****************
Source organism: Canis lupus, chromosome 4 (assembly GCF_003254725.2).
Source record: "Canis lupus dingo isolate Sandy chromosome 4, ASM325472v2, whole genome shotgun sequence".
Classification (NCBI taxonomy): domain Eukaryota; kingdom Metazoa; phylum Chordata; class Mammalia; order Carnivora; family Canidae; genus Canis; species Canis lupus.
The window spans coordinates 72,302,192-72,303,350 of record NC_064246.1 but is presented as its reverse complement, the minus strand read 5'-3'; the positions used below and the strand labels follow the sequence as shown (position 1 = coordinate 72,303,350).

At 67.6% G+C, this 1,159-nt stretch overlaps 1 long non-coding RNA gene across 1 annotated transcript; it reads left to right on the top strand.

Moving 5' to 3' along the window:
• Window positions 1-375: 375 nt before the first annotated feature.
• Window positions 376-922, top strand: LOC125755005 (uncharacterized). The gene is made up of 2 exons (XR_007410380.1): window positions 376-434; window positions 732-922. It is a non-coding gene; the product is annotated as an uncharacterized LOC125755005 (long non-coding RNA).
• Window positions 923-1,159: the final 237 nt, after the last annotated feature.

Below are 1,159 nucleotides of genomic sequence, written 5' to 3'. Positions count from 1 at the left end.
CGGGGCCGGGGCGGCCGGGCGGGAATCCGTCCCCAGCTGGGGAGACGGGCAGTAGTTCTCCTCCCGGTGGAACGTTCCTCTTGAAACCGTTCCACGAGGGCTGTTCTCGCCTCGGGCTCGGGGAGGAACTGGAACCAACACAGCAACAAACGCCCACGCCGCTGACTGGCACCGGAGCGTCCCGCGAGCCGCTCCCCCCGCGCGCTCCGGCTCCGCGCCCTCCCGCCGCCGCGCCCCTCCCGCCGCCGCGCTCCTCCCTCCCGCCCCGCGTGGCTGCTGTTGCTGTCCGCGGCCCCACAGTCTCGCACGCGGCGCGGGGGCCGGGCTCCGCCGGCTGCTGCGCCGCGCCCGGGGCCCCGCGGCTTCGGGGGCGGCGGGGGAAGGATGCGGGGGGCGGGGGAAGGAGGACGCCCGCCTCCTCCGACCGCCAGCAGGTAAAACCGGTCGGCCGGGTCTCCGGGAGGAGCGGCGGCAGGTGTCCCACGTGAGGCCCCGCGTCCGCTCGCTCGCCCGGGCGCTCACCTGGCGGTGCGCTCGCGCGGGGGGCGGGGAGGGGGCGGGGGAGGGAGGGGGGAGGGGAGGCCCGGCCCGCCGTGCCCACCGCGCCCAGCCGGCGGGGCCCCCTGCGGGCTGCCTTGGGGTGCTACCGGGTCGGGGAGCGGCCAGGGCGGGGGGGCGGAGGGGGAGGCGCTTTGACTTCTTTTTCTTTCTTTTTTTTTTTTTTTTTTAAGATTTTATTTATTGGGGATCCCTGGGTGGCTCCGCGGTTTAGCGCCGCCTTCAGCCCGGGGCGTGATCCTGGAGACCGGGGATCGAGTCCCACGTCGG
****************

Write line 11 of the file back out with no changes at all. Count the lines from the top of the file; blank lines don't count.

CGGGGCCGGGGCGGCCGGGCGGGAATCCGTCCCCAGCTGGGGAGACGGGCAGTAGTTCTCCTCCCGGTGGAACGTTCCTCTTGAAACCGTTCCACGAGGGCTGTTCTCGCCTCGGGCTCGGGGAGGAACTGGAACCAACACAGCAACAAACGCCCACGCCGCTGACTGGCACCGGAGCGTCCCGCGAGCCGCTCCCCCCGCGCGCTCCGGCTCCGCGCCCTCCCGCCGCCGCGCCCCTCCCGCCGCCGCGCTCCTCCCTCCCGCCCCGCGTGGCTGCTGTTGCTGTCCGCGGCCCCACAGTCTCGCACGCGGCGCGGGGGCCGGGCTCCGCCGGCTGCTGCGCCGCGCCCGGGGCCCCGCGGCTTCGGGGGCGGCGGGGGAAGGATGCGGGGGGCGGGGGAAGGAGGACGCCCGCCTCCTCCGACCGCCAGCAGGTAAAACCGGTCGGCCGGGTCTCCGGGAGGAGCGGCGGCAGGTGTCCCACGTGAGGCCCCGCGTCCGCTCGCTCGCCCGGGCGCTCACCTGGCGGTGCGCTCGCGCGGGGGGCGGGGAGGGGGCGGGGGAGGGAGGGGGGAGGGGAGGCCCGGCCCGCCGTGCCCACCGCGCCCAGCCGGCGGGGCCCCCTGCGGGCTGCCTTGGGGTGCTACCGGGTCGGGGAGCGGCCAGGGCGGGGGGGCGGAGGGGGAGGCGCTTTGACTTCTTTTTCTTTCTTTTTTTTTTTTTTTTTTAAGATTTTATTTATTGGGGATCCCTGGGTGGCTCCGCGGTTTAGCGCCGCCTTCAGCCCGGGGCGTGATCCTGGAGACCGGGGATCGAGTCCCACGTCGG